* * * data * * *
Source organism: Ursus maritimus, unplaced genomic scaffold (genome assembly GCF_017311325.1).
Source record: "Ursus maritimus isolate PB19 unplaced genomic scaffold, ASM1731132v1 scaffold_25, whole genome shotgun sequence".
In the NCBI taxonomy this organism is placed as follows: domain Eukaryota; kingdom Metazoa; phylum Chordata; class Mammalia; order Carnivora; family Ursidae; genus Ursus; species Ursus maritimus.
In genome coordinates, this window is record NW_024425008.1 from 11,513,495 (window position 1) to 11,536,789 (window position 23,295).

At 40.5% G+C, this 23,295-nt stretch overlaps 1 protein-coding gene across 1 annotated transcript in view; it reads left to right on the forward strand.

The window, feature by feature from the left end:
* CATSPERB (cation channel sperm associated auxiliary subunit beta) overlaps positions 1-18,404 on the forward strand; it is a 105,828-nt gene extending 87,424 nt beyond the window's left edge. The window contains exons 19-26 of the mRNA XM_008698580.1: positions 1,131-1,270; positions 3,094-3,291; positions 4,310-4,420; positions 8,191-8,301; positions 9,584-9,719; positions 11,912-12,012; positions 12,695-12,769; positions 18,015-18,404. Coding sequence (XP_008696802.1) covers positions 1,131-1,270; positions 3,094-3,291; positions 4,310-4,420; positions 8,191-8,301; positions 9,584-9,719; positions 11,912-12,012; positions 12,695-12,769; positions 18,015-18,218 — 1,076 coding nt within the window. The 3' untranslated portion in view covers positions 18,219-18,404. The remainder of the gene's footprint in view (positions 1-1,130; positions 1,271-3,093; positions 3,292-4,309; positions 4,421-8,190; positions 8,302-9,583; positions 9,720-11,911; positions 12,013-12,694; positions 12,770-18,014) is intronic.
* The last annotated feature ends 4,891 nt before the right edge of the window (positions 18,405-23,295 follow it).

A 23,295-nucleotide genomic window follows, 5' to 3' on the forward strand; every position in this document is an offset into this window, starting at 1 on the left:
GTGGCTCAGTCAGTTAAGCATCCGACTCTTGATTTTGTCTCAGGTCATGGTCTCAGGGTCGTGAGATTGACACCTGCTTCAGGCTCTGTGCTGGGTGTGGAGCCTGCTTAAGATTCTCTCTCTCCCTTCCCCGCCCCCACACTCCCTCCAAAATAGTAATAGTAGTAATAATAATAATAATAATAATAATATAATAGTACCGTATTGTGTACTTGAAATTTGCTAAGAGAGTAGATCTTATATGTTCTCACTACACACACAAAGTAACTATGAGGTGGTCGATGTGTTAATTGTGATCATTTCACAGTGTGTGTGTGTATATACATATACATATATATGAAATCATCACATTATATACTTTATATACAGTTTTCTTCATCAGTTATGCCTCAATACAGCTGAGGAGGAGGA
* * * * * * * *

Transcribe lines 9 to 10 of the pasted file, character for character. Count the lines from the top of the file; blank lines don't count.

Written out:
A 23,295-nucleotide genomic window follows, 5' to 3' on the forward strand; every position in this document is an offset into this window, starting at 1 on the left:
GTGGCTCAGTCAGTTAAGCATCCGACTCTTGATTTTGTCTCAGGTCATGGTCTCAGGGTCGTGAGATTGACACCTGCTTCAGGCTCTGTGCTGGGTGTGGAGCCTGCTTAAGATTCTCTCTCTCCCTTCCCCGCCCCCACACTCCCTCCAAAATAGTAATAGTAGTAATAATAATAATAATAATAATAATATAATAGTACCGTATTGTGTACTTGAAATTTGCTAAGAGAGTAGATCTTATATGTTCTCACTACACACACAAAGTAACTATGAGGTGGTCGATGTGTTAATTGTGATCATTTCACAGTGTGTGTGTGTATATACATATACATATATATGAAATCATCACATTATATACTTTATATACAGTTTTCTTCATCAGTTATGCCTCAATACAGCTGAGGAGGAGGA